Invest into things that have intrinsic value for society, bear some risks, get paid for it.
Returns attributed to taking a “risk premium”.
- Available for anyone.
- Doesn’t require any kind of edge / advantage.
- Positive sum game. You, and everyone else gains.
- Long-lived. As long as the vehicle / market works, it’ll be available for everyone.
Beta can manifest itself in various ways:
- Seeking yield (eg. buying bonds)
- Value (eg. buying relatively cheap companies' stock)
- Growth (eg. buying stocks that are on a good trajectory)
- Selling insurance (reducing someone else’s exposure to volatility, by selling options)
You can get diversified Beta by buying an ETF tracking the S&P 500 index, or long-term European bonds.
Forex / crypto bots, active fund managers forecasting macro trends.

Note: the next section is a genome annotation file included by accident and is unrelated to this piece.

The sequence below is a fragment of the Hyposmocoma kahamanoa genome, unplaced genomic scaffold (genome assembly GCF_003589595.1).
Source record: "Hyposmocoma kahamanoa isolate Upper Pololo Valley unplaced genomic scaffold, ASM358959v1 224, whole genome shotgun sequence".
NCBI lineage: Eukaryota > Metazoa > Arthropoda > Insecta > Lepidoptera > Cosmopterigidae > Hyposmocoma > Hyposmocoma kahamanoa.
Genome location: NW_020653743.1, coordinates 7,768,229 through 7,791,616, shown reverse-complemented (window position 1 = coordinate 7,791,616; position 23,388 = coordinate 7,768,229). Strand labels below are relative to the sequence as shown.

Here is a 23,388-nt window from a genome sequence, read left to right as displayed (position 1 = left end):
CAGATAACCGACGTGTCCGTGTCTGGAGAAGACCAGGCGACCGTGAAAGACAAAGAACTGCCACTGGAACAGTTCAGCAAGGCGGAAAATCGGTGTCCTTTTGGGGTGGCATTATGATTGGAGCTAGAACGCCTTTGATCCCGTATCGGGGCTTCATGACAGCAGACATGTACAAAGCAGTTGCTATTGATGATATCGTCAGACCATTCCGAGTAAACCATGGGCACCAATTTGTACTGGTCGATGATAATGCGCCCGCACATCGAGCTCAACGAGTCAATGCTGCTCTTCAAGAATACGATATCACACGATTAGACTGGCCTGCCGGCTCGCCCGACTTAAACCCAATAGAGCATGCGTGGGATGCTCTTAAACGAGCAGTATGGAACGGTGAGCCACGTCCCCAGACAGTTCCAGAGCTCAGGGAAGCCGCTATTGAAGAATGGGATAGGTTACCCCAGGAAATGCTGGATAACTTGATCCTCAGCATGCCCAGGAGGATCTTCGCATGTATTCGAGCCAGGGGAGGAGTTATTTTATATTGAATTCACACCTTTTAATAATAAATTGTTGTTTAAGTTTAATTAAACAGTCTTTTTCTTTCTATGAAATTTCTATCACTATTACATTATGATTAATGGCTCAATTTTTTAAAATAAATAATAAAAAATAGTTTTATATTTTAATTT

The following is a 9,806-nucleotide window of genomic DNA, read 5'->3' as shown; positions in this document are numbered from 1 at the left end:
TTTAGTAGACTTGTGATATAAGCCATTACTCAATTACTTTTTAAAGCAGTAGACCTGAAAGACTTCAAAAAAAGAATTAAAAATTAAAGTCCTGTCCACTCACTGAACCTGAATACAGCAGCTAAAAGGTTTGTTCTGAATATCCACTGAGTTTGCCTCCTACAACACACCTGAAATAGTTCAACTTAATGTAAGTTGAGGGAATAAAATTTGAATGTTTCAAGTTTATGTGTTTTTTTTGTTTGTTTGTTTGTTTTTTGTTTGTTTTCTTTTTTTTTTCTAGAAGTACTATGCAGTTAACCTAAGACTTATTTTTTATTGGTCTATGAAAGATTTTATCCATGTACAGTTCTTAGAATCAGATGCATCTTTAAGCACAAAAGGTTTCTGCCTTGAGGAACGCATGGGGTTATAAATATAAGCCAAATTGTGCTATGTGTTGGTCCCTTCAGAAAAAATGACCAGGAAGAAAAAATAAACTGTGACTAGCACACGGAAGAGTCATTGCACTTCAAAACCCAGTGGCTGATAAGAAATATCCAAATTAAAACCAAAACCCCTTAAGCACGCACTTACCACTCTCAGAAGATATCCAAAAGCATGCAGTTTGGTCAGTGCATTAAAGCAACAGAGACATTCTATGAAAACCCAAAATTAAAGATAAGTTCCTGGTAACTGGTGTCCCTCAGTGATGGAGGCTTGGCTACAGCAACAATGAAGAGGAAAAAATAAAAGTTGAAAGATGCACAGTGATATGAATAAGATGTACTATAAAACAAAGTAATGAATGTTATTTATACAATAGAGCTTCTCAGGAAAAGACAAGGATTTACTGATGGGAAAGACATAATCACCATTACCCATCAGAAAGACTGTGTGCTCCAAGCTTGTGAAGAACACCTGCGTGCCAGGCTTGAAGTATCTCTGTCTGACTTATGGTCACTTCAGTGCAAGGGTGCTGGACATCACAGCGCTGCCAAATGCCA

Excess returns you gain over the market (Beta).
- Only available to you.
- Requires you to have an edge / advantage (information that’s not baked into the price already).
- Zero-sum game. If you gain, somebody loses. (if there are fees, then it's a negative sum game)
- Short-lived. As soon as the market finds about your edge, it’ll arbitrage it away.
As a retail (non-institutional) investor, your alpha (edge) sources are limited. Anything well-known is probably arbitraged away already (if it can be), by the time the info reaches you.
Alpha is like going to a prestigious college with the smartest of your peers to all compete for the same jobs. It’s the macho game, where your gains will be potentially very short-lived, and you may never know if you just delude yourself or you actually have an edge. “Excellent analouge by Mihir A. Desai”.
Some implicitly do this by investing based on their own opinions.